The Union contends that the Company has failed to meet the burden of proof necessary to justify formal discipline in the circumstances. In the alternative, it is the Union’s position that the penalty of termination is excessive and contrary to the arbitral principles of progressive discipline. As a result, the discipline assessed to Mr. Lind is unjustified, unwarranted and excessive in all of the circumstances, including significant mitigating factors evident in this matter. Additionally, the Union asserts the discipline assessed violates the Collective Agreement, the Canada Labour Code as well as Company Policy. Accordingly, the Union requests the discipline be removed from Mr. Lind’s employment record, and he be made whole for all loss associated. In the alternative, the Union requests that the penalty be mitigated as the Arbitrator sees fit.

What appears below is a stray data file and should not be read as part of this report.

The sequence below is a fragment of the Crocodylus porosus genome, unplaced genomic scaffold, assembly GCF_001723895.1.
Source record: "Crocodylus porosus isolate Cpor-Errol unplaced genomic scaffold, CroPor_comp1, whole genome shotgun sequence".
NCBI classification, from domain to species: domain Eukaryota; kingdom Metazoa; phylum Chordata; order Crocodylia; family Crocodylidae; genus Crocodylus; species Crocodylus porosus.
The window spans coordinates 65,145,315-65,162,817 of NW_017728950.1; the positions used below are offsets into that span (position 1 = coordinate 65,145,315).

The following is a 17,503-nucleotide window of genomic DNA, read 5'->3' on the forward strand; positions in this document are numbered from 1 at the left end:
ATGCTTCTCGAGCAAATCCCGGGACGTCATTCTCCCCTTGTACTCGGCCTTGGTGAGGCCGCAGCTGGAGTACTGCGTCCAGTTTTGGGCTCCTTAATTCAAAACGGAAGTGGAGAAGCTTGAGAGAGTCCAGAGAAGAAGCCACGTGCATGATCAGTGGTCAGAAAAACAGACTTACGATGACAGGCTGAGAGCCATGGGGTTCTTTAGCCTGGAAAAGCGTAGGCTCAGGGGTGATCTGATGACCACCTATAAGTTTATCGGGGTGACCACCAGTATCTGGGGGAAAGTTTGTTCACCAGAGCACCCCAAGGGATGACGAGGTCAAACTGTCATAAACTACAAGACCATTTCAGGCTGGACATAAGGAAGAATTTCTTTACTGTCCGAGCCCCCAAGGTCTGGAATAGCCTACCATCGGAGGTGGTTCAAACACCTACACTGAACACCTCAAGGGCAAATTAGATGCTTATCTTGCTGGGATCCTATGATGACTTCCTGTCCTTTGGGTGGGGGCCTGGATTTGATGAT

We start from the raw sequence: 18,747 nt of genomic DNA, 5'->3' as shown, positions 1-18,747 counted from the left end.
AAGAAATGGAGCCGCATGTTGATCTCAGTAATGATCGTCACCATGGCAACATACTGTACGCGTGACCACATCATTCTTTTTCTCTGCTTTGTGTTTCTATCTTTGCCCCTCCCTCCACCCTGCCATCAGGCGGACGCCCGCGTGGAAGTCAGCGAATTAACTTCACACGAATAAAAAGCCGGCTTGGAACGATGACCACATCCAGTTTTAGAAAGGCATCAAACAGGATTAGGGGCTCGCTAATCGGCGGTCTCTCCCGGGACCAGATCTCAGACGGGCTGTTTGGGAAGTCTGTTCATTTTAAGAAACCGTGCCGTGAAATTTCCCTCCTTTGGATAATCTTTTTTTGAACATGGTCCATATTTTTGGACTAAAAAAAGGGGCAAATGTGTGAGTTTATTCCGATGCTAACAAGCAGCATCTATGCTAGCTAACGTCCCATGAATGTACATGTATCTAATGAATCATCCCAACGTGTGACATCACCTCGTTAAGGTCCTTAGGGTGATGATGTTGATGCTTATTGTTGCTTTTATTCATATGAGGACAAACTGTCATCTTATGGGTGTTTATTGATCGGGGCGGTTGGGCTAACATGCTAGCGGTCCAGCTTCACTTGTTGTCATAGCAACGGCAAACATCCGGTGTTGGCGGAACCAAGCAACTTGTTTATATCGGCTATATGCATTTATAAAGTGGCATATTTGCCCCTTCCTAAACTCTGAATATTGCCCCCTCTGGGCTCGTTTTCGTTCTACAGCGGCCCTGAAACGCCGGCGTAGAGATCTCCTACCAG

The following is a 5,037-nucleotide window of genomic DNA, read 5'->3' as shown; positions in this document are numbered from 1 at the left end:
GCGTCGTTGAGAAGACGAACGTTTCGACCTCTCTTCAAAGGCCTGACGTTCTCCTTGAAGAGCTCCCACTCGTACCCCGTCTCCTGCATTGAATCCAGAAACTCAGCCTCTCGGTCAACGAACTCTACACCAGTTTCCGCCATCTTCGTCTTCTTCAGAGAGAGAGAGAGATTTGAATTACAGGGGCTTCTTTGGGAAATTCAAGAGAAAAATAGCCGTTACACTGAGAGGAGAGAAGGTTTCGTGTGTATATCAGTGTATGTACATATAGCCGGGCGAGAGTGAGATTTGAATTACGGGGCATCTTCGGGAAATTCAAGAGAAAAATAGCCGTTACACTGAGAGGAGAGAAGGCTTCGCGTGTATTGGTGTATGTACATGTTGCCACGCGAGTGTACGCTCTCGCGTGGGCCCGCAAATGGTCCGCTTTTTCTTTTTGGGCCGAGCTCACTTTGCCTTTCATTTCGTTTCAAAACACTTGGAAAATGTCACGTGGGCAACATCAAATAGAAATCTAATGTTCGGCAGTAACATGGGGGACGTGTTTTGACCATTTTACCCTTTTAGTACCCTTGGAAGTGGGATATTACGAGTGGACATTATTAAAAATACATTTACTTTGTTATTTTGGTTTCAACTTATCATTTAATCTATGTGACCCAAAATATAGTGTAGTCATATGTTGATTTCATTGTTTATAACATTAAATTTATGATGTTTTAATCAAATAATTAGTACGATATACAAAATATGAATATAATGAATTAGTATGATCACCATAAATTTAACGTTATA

The Company disagrees and denies the Union’s request.
FOR THE UNION: FOR THE COMPANY:
(SGD.) D. Fulton (SGD.)
There appeared on behalf of the Company:
J. Bairaktaris – Director, Labour Relations, Calgary
B. Scudds – Assistant Director, Labour Relations, Toronto
There appeared on behalf of the Union:
K. Stuebing – Counsel, Caley Wray, Toronto
D. Fulton – General Chairperson, Calgary
D. Edward – Senior Vice General Chairperson, Calgary
R. Finnson – Vice General Chairperson, Wynyard
J. Smoroden – Observer, Cranbrook
B. Lind – Grievor, Cranbrook
AWARD OF THE ARBITRATOR
The Grievor is a conductor who has worked for the Company for thirty-three years. He was discharged for three incidents: (i) disrespectful and rude behavior towards a manager resulting in a delay, (ii) improper use of booking unfit, and (iii) submitting a false and or/ fabricated harassment claim.